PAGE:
Monsoon rains may force urgent Thai cave rescue attempt this week – but boys can’t swim and ‘can barely stand’
Seven Thai Navy Seals, including a doctor, have set up camp with the boys, who face a long and treacherous dive through darkened caves to reach the surface
Thai authorities are now racing against the clock to rescue 12 boys and their football coach trapped in a cave, saying they may be forced to attempt to evacuate the group before a fresh round of monsoon rains expected this week.
The group had been missing since finishing football practice on 23 June and were found alive late on Monday after a nine-day search.
There is now a team of seven Thai Navy Seals with the group on the small mud shelf where they found refuge from rising waters, including a doctor and a nurse, according to the Seals commander, Rear Admiral Arpakorn Yookongkaew.
Rescuers are currently weighing up rescue options. At present, the only way out of their refuge is by diving through the flooded caves, but the route is extremely challenging and none of the boys can even swim, much less scuba dive.
If a dive rescue is not possible, they face a wait of months underground until monsoon rains end and the water recedes. The wet season typically lasts from May to October in northern Thailand, where the Tham Luang cave is located on the borders of Myanmar and Laos.
Two Thai medics volunteered to stay with the group until they can leave, one of the cave divers helping with rescue efforts said.
For now, all 13 are healthy and being looked after by the medics. “They have given the boys food, starting from easily digested and high-powered food with enough minerals,” Associated Press quoted the Seal commander saying.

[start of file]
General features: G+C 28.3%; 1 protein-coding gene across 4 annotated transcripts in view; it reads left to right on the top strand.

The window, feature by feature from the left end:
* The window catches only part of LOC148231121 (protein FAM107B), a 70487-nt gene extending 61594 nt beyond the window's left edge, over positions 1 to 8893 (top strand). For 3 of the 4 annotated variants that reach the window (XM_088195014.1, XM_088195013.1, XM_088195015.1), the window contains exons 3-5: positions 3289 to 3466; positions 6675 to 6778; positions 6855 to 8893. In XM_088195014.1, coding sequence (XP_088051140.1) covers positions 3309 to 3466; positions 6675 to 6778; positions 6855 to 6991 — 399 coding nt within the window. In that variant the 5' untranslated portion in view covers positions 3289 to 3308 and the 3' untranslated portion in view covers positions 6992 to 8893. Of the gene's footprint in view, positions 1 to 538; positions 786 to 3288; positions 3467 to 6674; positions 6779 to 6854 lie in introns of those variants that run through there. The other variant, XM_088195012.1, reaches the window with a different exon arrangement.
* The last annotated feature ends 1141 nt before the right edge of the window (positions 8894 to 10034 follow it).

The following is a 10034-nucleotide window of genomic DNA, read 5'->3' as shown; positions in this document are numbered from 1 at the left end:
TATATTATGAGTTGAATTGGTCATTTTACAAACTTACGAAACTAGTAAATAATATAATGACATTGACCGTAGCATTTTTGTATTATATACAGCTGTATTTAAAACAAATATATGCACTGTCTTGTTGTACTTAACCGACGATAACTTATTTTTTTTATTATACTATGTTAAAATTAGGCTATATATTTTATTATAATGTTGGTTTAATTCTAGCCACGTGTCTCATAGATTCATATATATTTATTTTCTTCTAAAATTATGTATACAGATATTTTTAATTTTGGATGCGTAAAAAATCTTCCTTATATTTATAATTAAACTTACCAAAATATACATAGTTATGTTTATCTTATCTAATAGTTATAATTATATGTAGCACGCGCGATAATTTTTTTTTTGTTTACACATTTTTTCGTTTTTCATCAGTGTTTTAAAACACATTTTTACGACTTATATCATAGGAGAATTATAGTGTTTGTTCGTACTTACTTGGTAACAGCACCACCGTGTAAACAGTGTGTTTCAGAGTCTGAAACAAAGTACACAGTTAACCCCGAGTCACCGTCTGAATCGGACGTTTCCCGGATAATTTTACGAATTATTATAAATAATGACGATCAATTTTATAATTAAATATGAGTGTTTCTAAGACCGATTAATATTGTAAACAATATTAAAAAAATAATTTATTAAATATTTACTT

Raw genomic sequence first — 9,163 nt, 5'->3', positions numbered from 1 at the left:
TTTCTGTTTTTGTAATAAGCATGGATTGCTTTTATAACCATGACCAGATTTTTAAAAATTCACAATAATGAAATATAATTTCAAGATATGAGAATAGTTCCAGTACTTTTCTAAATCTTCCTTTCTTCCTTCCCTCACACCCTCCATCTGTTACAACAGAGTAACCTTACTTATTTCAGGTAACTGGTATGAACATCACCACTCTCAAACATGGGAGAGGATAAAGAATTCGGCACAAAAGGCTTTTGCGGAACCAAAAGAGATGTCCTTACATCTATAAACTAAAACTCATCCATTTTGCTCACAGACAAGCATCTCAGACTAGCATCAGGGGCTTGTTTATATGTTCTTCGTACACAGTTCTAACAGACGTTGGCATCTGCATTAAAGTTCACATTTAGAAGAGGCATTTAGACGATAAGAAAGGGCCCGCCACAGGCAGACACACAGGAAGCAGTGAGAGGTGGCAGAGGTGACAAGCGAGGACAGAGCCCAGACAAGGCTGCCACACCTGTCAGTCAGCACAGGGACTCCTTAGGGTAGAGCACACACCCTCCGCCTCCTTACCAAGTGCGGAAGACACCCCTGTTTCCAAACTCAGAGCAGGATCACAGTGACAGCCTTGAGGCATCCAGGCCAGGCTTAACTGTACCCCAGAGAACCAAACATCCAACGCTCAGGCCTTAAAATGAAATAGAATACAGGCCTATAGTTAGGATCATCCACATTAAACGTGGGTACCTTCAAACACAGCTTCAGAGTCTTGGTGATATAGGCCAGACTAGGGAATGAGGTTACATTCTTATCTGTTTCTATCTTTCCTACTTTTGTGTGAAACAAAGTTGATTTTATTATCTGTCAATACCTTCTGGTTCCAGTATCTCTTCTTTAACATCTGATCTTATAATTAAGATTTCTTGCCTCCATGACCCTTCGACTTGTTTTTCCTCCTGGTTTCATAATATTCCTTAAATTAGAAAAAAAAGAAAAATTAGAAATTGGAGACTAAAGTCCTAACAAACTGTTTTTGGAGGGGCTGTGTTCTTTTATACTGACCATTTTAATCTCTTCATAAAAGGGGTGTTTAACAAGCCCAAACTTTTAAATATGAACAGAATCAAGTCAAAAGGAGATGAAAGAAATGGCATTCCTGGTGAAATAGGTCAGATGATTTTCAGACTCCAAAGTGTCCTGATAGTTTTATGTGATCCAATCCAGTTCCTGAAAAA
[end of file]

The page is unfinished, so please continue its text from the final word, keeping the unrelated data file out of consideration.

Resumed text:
His team is considering rescue options, but would not attempt to have them dive out without doing more checks and a dummy run. “[We] have to be certain that it will work and have to have a drill to make that it’s 100 per cent safe.”
The group is between 800 metres and 1km below the surface, and about 2km inside the cave.
The navy Seal team on site had earlier sent out a request for donations of small full-face diving masks after it was found that the masks they had were too big for the children, fuelling speculation that a rescue attempt was imminent. A full-face mask is easier to use for inexperienced divers.
But one of the rescuers who found the group said after days without eating or moving, they may not be ready for a dive rescue, even with extensive support.
“They are mentally quite fit, better than anticipated. They are very weak though. They did not have any solid food for 10 days, just drinking water dripping from the walls,” Ben Raymenants told Sky News.
“First the boys need to get their strength again, because right now they can’t do anything at all. They have muscle atrophy, they can barely stand up. So they are feeding them slowly to get back their strength.”
Thai officials have been giving out mixed messages about the urgency of a rescue attempt. Although Arpakorn said the group were safe for now, other officials are calling for a speedy evacuation before monsoon rains set in again.
“As rain is forecast in the next few days, the evacuation must speed up. Diving gear will be used. If the water rises, the task will be difficult. We must bring the kids out before then,” said Anupong Paojinda, the interior minister, according to Bang kok Post.